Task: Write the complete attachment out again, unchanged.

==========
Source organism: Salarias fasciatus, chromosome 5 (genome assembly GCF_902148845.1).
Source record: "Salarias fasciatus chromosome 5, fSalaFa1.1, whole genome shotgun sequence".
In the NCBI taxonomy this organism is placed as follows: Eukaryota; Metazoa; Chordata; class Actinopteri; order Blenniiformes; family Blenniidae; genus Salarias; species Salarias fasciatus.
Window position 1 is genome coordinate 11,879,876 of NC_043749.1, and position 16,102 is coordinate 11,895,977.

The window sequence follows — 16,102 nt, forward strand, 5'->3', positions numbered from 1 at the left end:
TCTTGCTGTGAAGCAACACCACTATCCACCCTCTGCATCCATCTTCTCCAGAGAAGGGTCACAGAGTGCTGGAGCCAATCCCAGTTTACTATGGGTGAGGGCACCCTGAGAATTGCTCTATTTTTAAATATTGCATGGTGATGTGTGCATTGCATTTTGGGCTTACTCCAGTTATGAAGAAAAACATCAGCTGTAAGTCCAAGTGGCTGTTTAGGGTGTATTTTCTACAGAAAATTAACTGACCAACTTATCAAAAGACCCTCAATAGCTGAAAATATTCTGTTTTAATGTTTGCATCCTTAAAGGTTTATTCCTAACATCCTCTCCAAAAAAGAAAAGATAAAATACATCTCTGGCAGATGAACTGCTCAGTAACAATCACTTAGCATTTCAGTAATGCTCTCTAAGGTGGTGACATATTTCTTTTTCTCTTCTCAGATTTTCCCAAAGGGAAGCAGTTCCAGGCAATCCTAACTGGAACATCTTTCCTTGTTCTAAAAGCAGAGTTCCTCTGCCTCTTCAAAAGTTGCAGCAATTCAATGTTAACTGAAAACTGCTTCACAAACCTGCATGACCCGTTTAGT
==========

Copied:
Source organism: Salarias fasciatus, chromosome 5 (genome assembly GCF_902148845.1).
Source record: "Salarias fasciatus chromosome 5, fSalaFa1.1, whole genome shotgun sequence".
In the NCBI taxonomy this organism is placed as follows: Eukaryota; Metazoa; Chordata; class Actinopteri; order Blenniiformes; family Blenniidae; genus Salarias; species Salarias fasciatus.
Window position 1 is genome coordinate 11,879,876 of NC_043749.1, and position 16,102 is coordinate 11,895,977.

The window sequence follows — 16,102 nt, forward strand, 5'->3', positions numbered from 1 at the left end:
TCTTGCTGTGAAGCAACACCACTATCCACCCTCTGCATCCATCTTCTCCAGAGAAGGGTCACAGAGTGCTGGAGCCAATCCCAGTTTACTATGGGTGAGGGCACCCTGAGAATTGCTCTATTTTTAAATATTGCATGGTGATGTGTGCATTGCATTTTGGGCTTACTCCAGTTATGAAGAAAAACATCAGCTGTAAGTCCAAGTGGCTGTTTAGGGTGTATTTTCTACAGAAAATTAACTGACCAACTTATCAAAAGACCCTCAATAGCTGAAAATATTCTGTTTTAATGTTTGCATCCTTAAAGGTTTATTCCTAACATCCTCTCCAAAAAAGAAAAGATAAAATACATCTCTGGCAGATGAACTGCTCAGTAACAATCACTTAGCATTTCAGTAATGCTCTCTAAGGTGGTGACATATTTCTTTTTCTCTTCTCAGATTTTCCCAAAGGGAAGCAGTTCCAGGCAATCCTAACTGGAACATCTTTCCTTGTTCTAAAAGCAGAGTTCCTCTGCCTCTTCAAAAGTTGCAGCAATTCAATGTTAACTGAAAACTGCTTCACAAACCTGCATGACCCGTTTAGT